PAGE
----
Gearing up for battle

Seattle may become a very important battle ground with some heavy guns involved. SAF and NRA just filed a lawsuit against the city and I expected an easy win because the law is so clear. But it’s not always about truth and justice (some may even say it’s rare that truth and justice are the result). This may be one of those cases and it has national implications:

Stepping in to defend Nickels and the city in this confrontation at no charge is the Northwest office of an international law firm, Orrick Herrington & Sutcliffe. This firm, according to its website, has 21 offices in Asia, Europe and North America. It has a history of providing pro bono legal representation to various causes.

Plaintiffs are represented by Seattle attorney Steve Fogg with the Seattle law firm of Corr, Cronin, Michelson, Baumgardner & Preece LLC. According to their website, the firm has been recognized for its litigation abilities.

So how does this case have possible national implications? If Seattle’s creative approach as a private property owner simply regulating conduct on its park properties is allowed to stand (that strategy failed in Ohio, where a parks ban imposed by the City of Clyde was struck down by that state’s Supreme Court), it is conceivable that other cities in other states, or even in the Evergreen State, will start pushing the envelope.

I doubled my payroll (and Microsoft matching) contributions to SAF for calendar year 2010. I hope a lot of other people contribute as well.


4 thoughts on “Gearing up for battle

  1. This is the first time I’ve heard about this in any detail.

    If Seattle is claiming exemption as a PRIVATE property owner, as opposed to PUBLIC property, then I hope they’re prepared for some heavy blowback.

    #1 that comes immediately to mind is TAXES. If Seattle is charging (forcing payment under color of government law) taxes to pay for various and sundry items, including parks, to everyone (me and you and you and you and you. . .) within a geographical boundry, then that makes it PUBLIC property. And as such, then state law applies.

    But if Seattle wants to claim PRIVATE property, then I expect to see an immediate decrease in my taxes. Taxes charged for maintenance of the park, water, equipment, personnel, electricity, etc. No PRIVATE company is reaching into my pockets to pay for their products or services. Any money that comes out of my pockets to pay for something a company is offering, is a private contractual arrangement between producer (them) and consumer (me). If I decide that I want, need and/or can afford what the producer is selling, then I will buy it. Otherwise, my money stays in my pockets.

    So, again, if Seattle wants to claim PRIVATE property priviliges, then they’d better decrease taxes and put a pay turnstile at the entrances to the parks. otherwise, they’re just a socialist/communist fraud under color of law. And I hope they get b**-slapped royally in court. As well as having to pay all court and attorney fees.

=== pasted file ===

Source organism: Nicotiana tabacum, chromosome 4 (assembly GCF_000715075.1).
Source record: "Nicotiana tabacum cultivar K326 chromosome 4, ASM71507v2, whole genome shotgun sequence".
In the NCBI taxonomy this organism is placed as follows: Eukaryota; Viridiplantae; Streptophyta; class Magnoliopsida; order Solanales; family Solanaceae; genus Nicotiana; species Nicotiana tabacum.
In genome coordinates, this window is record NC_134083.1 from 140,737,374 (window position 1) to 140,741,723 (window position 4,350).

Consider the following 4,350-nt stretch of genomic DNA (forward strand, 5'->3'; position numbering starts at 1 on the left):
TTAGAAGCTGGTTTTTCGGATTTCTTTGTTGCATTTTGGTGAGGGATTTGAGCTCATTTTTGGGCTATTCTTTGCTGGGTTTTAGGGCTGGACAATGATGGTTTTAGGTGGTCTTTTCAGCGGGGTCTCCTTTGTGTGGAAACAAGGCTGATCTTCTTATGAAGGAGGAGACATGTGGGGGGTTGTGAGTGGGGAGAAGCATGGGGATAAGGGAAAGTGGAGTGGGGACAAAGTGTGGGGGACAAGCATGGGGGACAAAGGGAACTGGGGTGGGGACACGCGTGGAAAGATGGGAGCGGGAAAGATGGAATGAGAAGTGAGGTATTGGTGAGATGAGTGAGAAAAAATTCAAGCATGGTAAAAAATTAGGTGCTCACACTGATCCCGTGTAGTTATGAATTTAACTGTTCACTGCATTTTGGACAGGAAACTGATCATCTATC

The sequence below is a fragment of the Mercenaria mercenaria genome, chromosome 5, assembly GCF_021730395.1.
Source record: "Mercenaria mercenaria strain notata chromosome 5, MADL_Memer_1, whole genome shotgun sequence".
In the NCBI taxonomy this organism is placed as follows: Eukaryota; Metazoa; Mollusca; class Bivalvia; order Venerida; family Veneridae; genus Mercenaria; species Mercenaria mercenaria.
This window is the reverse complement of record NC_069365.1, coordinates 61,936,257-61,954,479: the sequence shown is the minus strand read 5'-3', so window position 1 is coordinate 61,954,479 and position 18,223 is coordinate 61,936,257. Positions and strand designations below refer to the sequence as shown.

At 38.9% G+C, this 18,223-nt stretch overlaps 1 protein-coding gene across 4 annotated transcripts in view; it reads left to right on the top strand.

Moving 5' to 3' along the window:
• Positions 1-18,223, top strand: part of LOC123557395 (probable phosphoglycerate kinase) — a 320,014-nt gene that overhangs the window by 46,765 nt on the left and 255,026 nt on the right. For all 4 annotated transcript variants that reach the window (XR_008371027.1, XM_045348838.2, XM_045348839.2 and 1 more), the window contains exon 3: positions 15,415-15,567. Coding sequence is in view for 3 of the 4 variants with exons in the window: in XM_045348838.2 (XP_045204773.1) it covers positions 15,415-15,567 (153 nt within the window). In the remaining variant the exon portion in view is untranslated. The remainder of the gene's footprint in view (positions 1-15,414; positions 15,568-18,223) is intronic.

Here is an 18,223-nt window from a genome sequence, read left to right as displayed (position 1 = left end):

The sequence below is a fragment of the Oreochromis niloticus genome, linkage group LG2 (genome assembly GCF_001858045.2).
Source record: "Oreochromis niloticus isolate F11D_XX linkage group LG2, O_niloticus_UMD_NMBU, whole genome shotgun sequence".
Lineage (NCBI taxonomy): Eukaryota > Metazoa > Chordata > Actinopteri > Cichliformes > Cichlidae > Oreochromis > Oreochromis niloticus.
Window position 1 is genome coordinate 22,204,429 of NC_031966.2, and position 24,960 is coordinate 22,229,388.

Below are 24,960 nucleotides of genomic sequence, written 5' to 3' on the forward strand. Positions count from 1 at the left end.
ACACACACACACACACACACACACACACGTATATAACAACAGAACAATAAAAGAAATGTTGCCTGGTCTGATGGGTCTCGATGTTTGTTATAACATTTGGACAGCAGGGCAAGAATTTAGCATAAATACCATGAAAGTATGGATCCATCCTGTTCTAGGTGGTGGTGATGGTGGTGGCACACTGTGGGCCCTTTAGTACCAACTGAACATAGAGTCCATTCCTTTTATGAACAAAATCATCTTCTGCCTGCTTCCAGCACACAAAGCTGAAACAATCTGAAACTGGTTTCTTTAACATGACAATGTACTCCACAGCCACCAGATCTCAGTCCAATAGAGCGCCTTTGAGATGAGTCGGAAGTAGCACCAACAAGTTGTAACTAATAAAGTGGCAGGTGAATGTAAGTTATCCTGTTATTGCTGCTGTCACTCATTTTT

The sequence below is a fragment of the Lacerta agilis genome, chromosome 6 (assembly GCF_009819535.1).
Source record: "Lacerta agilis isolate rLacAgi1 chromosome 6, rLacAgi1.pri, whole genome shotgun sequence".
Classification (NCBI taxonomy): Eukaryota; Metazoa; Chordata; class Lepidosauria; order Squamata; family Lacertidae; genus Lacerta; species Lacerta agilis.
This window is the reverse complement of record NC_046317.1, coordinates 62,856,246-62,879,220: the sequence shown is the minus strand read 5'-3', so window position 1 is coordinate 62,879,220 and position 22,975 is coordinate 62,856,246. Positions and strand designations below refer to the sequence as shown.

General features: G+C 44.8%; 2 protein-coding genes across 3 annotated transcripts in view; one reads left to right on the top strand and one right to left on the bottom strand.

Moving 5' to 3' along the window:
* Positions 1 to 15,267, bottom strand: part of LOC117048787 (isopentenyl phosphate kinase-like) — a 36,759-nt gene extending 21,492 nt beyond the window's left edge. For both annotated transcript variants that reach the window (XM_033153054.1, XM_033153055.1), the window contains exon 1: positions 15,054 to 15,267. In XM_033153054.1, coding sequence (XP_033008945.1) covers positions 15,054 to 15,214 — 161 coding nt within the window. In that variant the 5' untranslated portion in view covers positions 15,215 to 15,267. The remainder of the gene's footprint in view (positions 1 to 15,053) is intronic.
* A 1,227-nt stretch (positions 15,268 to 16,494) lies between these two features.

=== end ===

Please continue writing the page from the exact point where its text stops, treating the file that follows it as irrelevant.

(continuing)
2. I came here to the comments section to register EXACTLY the same thought. If the entity known as Seattle claims to own private property, then that entity also would need to incorporate, etc. I don’t see how such a private entity can then have authority to collect taxes.

    Further, Article 1, Section 24 of the Washington State Constitution states: SECTION 24 RIGHT TO BEAR ARMS. The right of the individual citizen to bear arms in defense of himself, or the state, shall not be impaired, but nothing in this section shall be construed as authorizing individuals or corporations to organize, maintain or employ an armed body of men.

    If the city claims to be acting as a corporation or even, through some twisted logic, as an individual – then they are in conflict with the state constitution by maintaining an “armed body of men,” i.e., the Seattle Police Department. Hey, if WE can’t have guns on public property – neither can they!

  3. I guess I’m the only one who was interested in who the attorneys are?

    The NRA lawyer (Fogg) represented Bushmaster in the Washington DC Sniper case and got a favorable outcome, but I gotta wonder, how hard was that to do? I mean, the gun was supposedly stolen. And is Bushmaster advertising their guns as “Just Right for the Sniper in You!” I think this is something almost any competent lawyer could have done.

    The Mayor’s law group looks to be very liberal, just judging by the locations of their offices. They also have lots of resources and lots of experience and lots of awards. This is a HUGE law firm. They work on lots of complicated things. Too bad we don’t know which lawyer (or lawyers) are doing the work on this.

    If I had to guess who is going to win based on the attorneys involved, I’d go with the Mayor. Fogg seems like a nice guy but his experience is scattered all over the place.

    Also, did everyone look at the actual pre-emption statute? And the exceptions to that statute?

    “If the entity known as Seattle claims to own private property, then that entity also would need to incorporate, etc”

    Isn’t Seattle an incorporated city?

  4. See, this is where my contention that the 2nd Amendment is absolute and is meant to have its effect on ALL players — public at all levels of government, and private (at the very least to include operators of facilities otherwise open to the public) — comes into sway.

    I don’t see anything in the actual text that limits its effect to the Federal Congress, or to the States, or any polity within a State. The prohibition “shall not be infringed” reads as absolute to me.


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